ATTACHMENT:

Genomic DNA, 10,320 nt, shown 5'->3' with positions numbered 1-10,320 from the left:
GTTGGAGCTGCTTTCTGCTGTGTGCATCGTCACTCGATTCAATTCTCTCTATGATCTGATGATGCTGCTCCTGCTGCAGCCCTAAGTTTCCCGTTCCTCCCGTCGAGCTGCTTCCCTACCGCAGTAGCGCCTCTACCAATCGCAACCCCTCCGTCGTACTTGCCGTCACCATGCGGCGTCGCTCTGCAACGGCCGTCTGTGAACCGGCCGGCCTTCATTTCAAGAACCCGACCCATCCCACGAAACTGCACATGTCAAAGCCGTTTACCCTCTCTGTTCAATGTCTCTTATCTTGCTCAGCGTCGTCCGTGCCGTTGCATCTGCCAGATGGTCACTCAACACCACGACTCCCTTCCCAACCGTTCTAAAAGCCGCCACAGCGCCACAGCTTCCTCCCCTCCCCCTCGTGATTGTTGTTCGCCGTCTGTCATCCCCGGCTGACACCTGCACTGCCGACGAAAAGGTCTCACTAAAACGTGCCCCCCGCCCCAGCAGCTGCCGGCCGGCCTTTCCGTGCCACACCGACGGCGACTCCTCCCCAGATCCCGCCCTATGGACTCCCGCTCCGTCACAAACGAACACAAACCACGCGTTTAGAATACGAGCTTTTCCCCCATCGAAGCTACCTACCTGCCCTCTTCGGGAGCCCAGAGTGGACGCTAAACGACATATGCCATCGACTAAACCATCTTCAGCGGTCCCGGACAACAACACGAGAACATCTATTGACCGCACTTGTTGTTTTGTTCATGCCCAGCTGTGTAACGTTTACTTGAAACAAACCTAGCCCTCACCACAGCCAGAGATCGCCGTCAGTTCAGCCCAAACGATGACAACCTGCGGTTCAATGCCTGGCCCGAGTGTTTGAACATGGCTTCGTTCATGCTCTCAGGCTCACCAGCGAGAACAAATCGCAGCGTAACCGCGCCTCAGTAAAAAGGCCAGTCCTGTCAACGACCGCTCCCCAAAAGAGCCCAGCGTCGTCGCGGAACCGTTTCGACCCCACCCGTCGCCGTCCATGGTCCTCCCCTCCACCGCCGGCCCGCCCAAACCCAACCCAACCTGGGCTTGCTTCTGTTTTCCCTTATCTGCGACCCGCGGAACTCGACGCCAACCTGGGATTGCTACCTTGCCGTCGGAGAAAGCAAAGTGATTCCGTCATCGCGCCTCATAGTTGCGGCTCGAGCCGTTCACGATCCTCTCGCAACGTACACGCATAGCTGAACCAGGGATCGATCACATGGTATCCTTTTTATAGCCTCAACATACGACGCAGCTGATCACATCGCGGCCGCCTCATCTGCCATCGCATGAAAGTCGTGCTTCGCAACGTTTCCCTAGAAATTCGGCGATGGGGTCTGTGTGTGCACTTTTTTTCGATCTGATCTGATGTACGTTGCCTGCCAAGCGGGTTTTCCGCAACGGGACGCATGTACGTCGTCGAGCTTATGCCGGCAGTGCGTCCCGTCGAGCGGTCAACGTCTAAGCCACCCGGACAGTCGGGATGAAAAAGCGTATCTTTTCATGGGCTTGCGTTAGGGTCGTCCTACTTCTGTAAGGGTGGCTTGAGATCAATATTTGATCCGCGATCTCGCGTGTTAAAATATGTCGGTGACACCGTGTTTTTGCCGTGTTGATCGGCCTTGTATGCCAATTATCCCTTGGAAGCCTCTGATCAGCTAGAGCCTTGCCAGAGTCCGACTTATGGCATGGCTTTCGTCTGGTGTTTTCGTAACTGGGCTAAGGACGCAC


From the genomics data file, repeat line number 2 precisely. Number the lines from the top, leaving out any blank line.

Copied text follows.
GTTGGAGCTGCTTTCTGCTGTGTGCATCGTCACTCGATTCAATTCTCTCTATGATCTGATGATGCTGCTCCTGCTGCAGCCCTAAGTTTCCCGTTCCTCCCGTCGAGCTGCTTCCCTACCGCAGTAGCGCCTCTACCAATCGCAACCCCTCCGTCGTACTTGCCGTCACCATGCGGCGTCGCTCTGCAACGGCCGTCTGTGAACCGGCCGGCCTTCATTTCAAGAACCCGACCCATCCCACGAAACTGCACATGTCAAAGCCGTTTACCCTCTCTGTTCAATGTCTCTTATCTTGCTCAGCGTCGTCCGTGCCGTTGCATCTGCCAGATGGTCACTCAACACCACGACTCCCTTCCCAACCGTTCTAAAAGCCGCCACAGCGCCACAGCTTCCTCCCCTCCCCCTCGTGATTGTTGTTCGCCGTCTGTCATCCCCGGCTGACACCTGCACTGCCGACGAAAAGGTCTCACTAAAACGTGCCCCCCGCCCCAGCAGCTGCCGGCCGGCCTTTCCGTGCCACACCGACGGCGACTCCTCCCCAGATCCCGCCCTATGGACTCCCGCTCCGTCACAAACGAACACAAACCACGCGTTTAGAATACGAGCTTTTCCCCCATCGAAGCTACCTACCTGCCCTCTTCGGGAGCCCAGAGTGGACGCTAAACGACATATGCCATCGACTAAACCATCTTCAGCGGTCCCGGACAACAACACGAGAACATCTATTGACCGCACTTGTTGTTTTGTTCATGCCCAGCTGTGTAACGTTTACTTGAAACAAACCTAGCCCTCACCACAGCCAGAGATCGCCGTCAGTTCAGCCCAAACGATGACAACCTGCGGTTCAATGCCTGGCCCGAGTGTTTGAACATGGCTTCGTTCATGCTCTCAGGCTCACCAGCGAGAACAAATCGCAGCGTAACCGCGCCTCAGTAAAAAGGCCAGTCCTGTCAACGACCGCTCCCCAAAAGAGCCCAGCGTCGTCGCGGAACCGTTTCGACCCCACCCGTCGCCGTCCATGGTCCTCCCCTCCACCGCCGGCCCGCCCAAACCCAACCCAACCTGGGCTTGCTTCTGTTTTCCCTTATCTGCGACCCGCGGAACTCGACGCCAACCTGGGATTGCTACCTTGCCGTCGGAGAAAGCAAAGTGATTCCGTCATCGCGCCTCATAGTTGCGGCTCGAGCCGTTCACGATCCTCTCGCAACGTACACGCATAGCTGAACCAGGGATCGATCACATGGTATCCTTTTTATAGCCTCAACATACGACGCAGCTGATCACATCGCGGCCGCCTCATCTGCCATCGCATGAAAGTCGTGCTTCGCAACGTTTCCCTAGAAATTCGGCGATGGGGTCTGTGTGTGCACTTTTTTTCGATCTGATCTGATGTACGTTGCCTGCCAAGCGGGTTTTCCGCAACGGGACGCATGTACGTCGTCGAGCTTATGCCGGCAGTGCGTCCCGTCGAGCGGTCAACGTCTAAGCCACCCGGACAGTCGGGATGAAAAAGCGTATCTTTTCATGGGCTTGCGTTAGGGTCGTCCTACTTCTGTAAGGGTGGCTTGAGATCAATATTTGATCCGCGATCTCGCGTGTTAAAATATGTCGGTGACACCGTGTTTTTGCCGTGTTGATCGGCCTTGTATGCCAATTATCCCTTGGAAGCCTCTGATCAGCTAGAGCCTTGCCAGAGTCCGACTTATGGCATGGCTTTCGTCTGGTGTTTTCGTAACTGGGCTAAGGACGCAC